Candide Summary

Voltaire

Candide

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Candide Summary

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It was 1759 in the Age of Enlightenment that philosopher Voltaire published Candide.  The French novella’s title character is a young man living a simple life in relative paradise while being exposed to the philosophy of optimism by Professor Pangloss, his mentor. Candide’s view of life begins to change as he sees the myriad hard times people face in the world. The book at times is a parody of traditional romance and adventure tales with a tone of sarcasm, contempt for conventions of society, and humor. It is Voltaire’s most famous work and its insight into the universal human condition puts it the canon of great Western works of literature in spite of those who contend that its relative short length prevents it from deserving the same status as bulkier epic sagas.

The story opens in Westphalia, a town in Germany where Candide lives in the castle of a baron and where Pangloss teaches the philosophy of optimism. As Candide learns of the evil that can be wrought by man, the ravages of war, and ideas of the church that seem to contradict its basic tenets, his initial acceptance of the concept of an optimistic world begins to waver. Opposition to war and the church remain themes throughout the work. Within the castle, Pangloss becomes involved with a chambermaid. The baron’s daughter, Cunegonde, is prompted by the sight of the affair and attempts to initiate the same with Candide. They are caught by the baron and Candide is told to leave the castle.

Candide find himself alone in the world as he reaches a nearby town and soldiers come to his aid. He forced into service, is abused by his superiors, and runs away. He finds village after village ravaged by the war  Eventually he arrives at Christian Holland where he finds but one kind person who is an Anabaptist. Next he meets a beggar with a serious disease. It turns out that the beggar is Pangloss who tells him that soldiers have killed the baron and his family, yet Pangloss professes that he is still dedicated to philosophical optimism. The Anabaptist finds a cure for Pangloss and accompanies him and Candide as they head to Lisbon. The Anabaptist is killed while they are at sea and the ship they are aboard is destroyed by a storm. They do manage to get to Lisbon only to encounter an earthquake to which church leaders respond with a sacrifice. Candide is aided by an old woman and survives, but Pangloss is hung.

Candide is taken to the baron’s daughter Cunegonde who has survived the attack on her family.  She was the one who saw to it that Candide survived the sacrifice that took the life of Pangloss.  She has been living with two men of power who vie for her and after Candide is reunited with Cunegonde, he kills the two men. Cunegonde, Candide, and the old woman take flight, arriving at a port where a military boat is about to leave for Paraguay. A Spanish general is impressed by Candide’s military prowess and makes him an infantry captain. Subsequent events have Candide losing his faith in the tenets of optimism he learned from Pangloss. On a voyage to South America the old woman tells Cunegonde and Candide of the pains she has suffered in life which are more extensive than those of anyone Candide knows of.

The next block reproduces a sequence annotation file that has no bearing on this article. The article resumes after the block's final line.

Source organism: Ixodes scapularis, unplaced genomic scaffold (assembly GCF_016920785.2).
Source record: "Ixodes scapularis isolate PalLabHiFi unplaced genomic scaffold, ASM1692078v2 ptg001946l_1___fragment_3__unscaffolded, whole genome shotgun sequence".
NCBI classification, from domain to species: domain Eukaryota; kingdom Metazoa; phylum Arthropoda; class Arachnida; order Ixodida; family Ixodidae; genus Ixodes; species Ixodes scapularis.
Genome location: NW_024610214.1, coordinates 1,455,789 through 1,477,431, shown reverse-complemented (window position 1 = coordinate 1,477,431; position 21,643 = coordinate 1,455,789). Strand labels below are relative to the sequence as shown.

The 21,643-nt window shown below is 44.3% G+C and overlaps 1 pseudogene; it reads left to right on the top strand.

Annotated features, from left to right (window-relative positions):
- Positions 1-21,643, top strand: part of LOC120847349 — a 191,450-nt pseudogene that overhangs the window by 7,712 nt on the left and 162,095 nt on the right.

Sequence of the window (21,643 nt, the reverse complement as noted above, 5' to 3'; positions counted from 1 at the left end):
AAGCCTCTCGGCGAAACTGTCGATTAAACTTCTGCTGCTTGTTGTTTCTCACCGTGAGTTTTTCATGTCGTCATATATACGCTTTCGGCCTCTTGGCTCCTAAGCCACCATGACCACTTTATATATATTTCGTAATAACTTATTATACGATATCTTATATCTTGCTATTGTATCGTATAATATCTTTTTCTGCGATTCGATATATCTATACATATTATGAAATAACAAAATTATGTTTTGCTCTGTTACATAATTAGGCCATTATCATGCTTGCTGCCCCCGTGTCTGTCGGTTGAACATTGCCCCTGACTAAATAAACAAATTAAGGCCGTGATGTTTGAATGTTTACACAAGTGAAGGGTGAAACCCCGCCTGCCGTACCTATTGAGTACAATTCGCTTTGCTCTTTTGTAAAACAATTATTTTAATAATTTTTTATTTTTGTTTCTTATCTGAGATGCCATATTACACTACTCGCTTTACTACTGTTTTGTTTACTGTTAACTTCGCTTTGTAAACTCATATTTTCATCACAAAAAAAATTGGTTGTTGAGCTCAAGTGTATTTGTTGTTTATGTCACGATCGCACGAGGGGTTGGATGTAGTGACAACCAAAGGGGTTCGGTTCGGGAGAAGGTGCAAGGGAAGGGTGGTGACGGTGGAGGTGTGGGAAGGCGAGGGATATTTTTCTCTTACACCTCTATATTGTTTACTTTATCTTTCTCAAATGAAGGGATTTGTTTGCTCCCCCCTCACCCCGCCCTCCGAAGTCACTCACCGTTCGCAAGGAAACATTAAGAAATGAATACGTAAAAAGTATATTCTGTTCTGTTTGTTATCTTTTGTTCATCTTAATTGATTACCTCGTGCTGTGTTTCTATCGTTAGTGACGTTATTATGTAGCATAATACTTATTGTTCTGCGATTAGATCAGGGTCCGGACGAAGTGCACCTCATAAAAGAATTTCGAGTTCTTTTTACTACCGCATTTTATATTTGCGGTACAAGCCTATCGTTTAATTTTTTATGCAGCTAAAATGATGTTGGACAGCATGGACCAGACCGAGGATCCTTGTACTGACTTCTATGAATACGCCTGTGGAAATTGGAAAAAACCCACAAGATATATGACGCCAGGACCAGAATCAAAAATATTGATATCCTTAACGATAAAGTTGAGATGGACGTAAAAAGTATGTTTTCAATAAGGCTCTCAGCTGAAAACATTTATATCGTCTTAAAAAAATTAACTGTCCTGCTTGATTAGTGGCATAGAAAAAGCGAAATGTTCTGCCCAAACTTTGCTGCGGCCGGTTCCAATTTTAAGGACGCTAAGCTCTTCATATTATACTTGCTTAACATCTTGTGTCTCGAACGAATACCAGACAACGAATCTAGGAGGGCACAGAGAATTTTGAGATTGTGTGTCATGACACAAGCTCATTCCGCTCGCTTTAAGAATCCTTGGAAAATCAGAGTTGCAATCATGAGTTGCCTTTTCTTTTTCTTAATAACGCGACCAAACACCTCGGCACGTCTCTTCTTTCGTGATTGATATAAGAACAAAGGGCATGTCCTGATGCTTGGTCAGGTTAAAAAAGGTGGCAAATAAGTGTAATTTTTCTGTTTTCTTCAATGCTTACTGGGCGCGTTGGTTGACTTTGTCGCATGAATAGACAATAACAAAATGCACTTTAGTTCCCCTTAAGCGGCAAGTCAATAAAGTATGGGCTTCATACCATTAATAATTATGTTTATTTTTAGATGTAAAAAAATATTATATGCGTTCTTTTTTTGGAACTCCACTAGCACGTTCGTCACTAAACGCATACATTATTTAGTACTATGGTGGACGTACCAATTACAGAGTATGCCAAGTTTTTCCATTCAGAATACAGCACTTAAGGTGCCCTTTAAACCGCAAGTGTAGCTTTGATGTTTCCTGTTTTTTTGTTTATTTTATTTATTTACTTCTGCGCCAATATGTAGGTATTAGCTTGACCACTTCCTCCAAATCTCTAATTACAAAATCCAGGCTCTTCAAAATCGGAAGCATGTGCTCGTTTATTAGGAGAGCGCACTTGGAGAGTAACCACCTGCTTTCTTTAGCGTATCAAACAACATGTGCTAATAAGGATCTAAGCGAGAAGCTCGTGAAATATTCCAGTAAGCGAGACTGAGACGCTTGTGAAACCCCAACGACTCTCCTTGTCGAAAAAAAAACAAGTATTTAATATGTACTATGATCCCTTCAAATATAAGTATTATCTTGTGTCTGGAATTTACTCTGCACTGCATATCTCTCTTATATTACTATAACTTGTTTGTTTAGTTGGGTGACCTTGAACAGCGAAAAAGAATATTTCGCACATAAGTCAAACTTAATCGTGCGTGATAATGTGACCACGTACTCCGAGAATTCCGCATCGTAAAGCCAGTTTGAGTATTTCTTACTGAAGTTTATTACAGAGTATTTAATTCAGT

When they arrive in Buenos Aires Governor Don Fernando is attracted to Cunegonde and asks her to marry him. Although crestfallen, Candide cannot fight for Cunegonde’s hand because he has been tracked down by the authorities and needs to go on the run. Candide is helped by a valet, Cacambo, and escapes. Next he meets the leader of a Jesuit army, Reverend Father Commander, who it turns out is the brother of Cunegonde who was thought to have died during the attack on their family. When the brother finds out that Candide is in love with Cunegonde with the intent to one day marry her, he is angered by the idea.  There is a fight and Candide kills him. Candide and Cacambo leave and face another series of adventures ultimately ending up in Eldorado.  They continue on their way with the hope of finding Cunegonde. Cacambo goes to Buenos Aires to seek the release of Cunegonde while Candide heads for Venice to escape the police.  More misfortunes befall Candide who eventually takes a new traveling companion in Martin, a scholar with whom he begins a journey to Venice via France.

In time Candide learns that Cunegonde is in Constantinople. At this point Candide has four travelling compatriots in Martin and Cacambo, along with Pangloss and the baron’s son neither of whom was actually dead as had been believed. Cunegonde had been working as a servant.  Candide finds her along with the old woman, and buys their freedom. He and Cunegonde marry and buy a farm where they take up residence with Cacambo, Martin, the old woman, and Pangloss.  Candide and the others live unhappily until one day they meet a Turk who tells them his story of how living a simple life on his own small farm provides for his needs and brings him happiness. Candide realizes that his group can learn to live the same way.